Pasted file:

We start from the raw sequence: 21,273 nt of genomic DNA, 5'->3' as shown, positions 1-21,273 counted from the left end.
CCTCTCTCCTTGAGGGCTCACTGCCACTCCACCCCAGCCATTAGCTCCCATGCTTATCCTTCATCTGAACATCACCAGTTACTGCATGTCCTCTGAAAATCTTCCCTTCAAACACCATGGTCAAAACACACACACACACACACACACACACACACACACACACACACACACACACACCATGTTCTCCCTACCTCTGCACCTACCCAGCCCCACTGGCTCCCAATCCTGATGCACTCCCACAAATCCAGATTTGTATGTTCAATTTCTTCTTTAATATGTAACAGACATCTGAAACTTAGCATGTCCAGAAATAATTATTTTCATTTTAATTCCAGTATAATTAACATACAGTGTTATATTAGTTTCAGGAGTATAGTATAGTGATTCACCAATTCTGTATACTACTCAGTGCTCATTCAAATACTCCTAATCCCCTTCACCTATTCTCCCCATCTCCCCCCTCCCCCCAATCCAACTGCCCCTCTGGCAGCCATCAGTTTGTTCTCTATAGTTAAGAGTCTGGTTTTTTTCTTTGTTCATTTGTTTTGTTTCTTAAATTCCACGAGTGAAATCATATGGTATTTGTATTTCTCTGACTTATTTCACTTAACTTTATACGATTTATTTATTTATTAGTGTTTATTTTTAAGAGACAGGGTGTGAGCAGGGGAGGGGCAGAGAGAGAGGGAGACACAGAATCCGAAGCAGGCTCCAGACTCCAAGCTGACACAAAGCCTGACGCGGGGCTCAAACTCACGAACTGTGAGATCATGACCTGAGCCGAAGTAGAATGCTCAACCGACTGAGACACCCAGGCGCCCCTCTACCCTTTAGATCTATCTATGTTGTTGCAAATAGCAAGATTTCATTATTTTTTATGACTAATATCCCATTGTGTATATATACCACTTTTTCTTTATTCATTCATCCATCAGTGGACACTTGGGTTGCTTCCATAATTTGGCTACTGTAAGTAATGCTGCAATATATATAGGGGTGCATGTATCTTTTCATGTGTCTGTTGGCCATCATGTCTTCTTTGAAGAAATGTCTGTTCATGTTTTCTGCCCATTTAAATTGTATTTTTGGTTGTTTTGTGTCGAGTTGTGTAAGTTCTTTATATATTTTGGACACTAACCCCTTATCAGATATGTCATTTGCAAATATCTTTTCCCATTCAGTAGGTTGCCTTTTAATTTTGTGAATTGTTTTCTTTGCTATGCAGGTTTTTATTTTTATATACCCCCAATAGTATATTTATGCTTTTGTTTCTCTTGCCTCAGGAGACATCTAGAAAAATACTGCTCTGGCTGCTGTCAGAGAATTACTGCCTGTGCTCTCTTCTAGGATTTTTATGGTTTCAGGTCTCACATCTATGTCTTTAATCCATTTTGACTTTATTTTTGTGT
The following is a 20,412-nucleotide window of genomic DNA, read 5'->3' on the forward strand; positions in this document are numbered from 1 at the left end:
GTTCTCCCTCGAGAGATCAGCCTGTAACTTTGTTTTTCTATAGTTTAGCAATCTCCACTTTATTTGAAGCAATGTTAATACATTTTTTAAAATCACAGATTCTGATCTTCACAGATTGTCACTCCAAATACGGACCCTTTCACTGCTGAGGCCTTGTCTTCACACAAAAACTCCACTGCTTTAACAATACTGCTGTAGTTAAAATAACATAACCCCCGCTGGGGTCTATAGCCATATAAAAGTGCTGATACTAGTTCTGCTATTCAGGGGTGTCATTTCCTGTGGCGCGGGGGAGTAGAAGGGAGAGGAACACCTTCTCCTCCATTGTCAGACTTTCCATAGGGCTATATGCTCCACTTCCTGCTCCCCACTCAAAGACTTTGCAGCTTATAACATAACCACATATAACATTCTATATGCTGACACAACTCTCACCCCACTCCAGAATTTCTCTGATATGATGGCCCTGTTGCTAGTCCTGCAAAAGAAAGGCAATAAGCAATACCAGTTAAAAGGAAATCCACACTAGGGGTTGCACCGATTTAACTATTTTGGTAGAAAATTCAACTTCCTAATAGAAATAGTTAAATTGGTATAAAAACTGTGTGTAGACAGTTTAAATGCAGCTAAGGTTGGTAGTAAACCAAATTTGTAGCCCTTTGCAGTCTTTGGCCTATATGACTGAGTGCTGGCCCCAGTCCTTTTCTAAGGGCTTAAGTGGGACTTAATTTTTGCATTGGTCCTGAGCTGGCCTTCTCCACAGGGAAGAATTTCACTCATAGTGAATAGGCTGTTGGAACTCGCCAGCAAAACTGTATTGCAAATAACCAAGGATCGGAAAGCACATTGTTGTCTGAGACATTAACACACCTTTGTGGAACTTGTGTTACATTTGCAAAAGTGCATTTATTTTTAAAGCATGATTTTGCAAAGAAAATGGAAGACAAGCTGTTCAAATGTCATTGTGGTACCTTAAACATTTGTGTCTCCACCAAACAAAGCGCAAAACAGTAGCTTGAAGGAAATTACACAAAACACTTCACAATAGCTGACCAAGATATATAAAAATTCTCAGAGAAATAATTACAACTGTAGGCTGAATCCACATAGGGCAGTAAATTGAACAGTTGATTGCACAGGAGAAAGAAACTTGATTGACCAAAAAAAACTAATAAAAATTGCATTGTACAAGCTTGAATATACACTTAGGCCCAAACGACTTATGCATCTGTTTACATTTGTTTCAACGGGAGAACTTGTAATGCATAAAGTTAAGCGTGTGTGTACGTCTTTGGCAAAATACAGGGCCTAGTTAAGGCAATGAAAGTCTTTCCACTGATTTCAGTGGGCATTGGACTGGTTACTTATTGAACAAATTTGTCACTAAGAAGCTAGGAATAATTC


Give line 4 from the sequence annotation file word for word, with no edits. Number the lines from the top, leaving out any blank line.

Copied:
GTTCTCCCTCGAGAGATCAGCCTGTAACTTTGTTTTTCTATAGTTTAGCAATCTCCACTTTATTTGAAGCAATGTTAATACATTTTTTAAAATCACAGATTCTGATCTTCACAGATTGTCACTCCAAATACGGACCCTTTCACTGCTGAGGCCTTGTCTTCACACAAAAACTCCACTGCTTTAACAATACTGCTGTAGTTAAAATAACATAACCCCCGCTGGGGTCTATAGCCATATAAAAGTGCTGATACTAGTTCTGCTATTCAGGGGTGTCATTTCCTGTGGCGCGGGGGAGTAGAAGGGAGAGGAACACCTTCTCCTCCATTGTCAGACTTTCCATAGGGCTATATGCTCCACTTCCTGCTCCCCACTCAAAGACTTTGCAGCTTATAACATAACCACATATAACATTCTATATGCTGACACAACTCTCACCCCACTCCAGAATTTCTCTGATATGATGGCCCTGTTGCTAGTCCTGCAAAAGAAAGGCAATAAGCAATACCAGTTAAAAGGAAATCCACACTAGGGGTTGCACCGATTTAACTATTTTGGTAGAAAATTCAACTTCCTAATAGAAATAGTTAAATTGGTATAAAAACTGTGTGTAGACAGTTTAAATGCAGCTAAGGTTGGTAGTAAACCAAATTTGTAGCCCTTTGCAGTCTTTGGCCTATATGACTGAGTGCTGGCCCCAGTCCTTTTCTAAGGGCTTAAGTGGGACTTAATTTTTGCATTGGTCCTGAGCTGGCCTTCTCCACAGGGAAGAATTTCACTCATAGTGAATAGGCTGTTGGAACTCGCCAGCAAAACTGTATTGCAAATAACCAAGGATCGGAAAGCACATTGTTGTCTGAGACATTAACACACCTTTGTGGAACTTGTGTTACATTTGCAAAAGTGCATTTATTTTTAAAGCATGATTTTGCAAAGAAAATGGAAGACAAGCTGTTCAAATGTCATTGTGGTACCTTAAACATTTGTGTCTCCACCAAACAAAGCGCAAAACAGTAGCTTGAAGGAAATTACACAAAACACTTCACAATAGCTGACCAAGATATATAAAAATTCTCAGAGAAATAATTACAACTGTAGGCTGAATCCACATAGGGCAGTAAATTGAACAGTTGATTGCACAGGAGAAAGAAACTTGATTGACCAAAAAAAACTAATAAAAATTGCATTGTACAAGCTTGAATATACACTTAGGCCCAAACGACTTATGCATCTGTTTACATTTGTTTCAACGGGAGAACTTGTAATGCATAAAGTTAAGCGTGTGTGTACGTCTTTGGCAAAATACAGGGCCTAGTTAAGGCAATGAAAGTCTTTCCACTGATTTCAGTGGGCATTGGACTGGTTACTTATTGAACAAATTTGTCACTAAGAAGCTAGGAATAATTC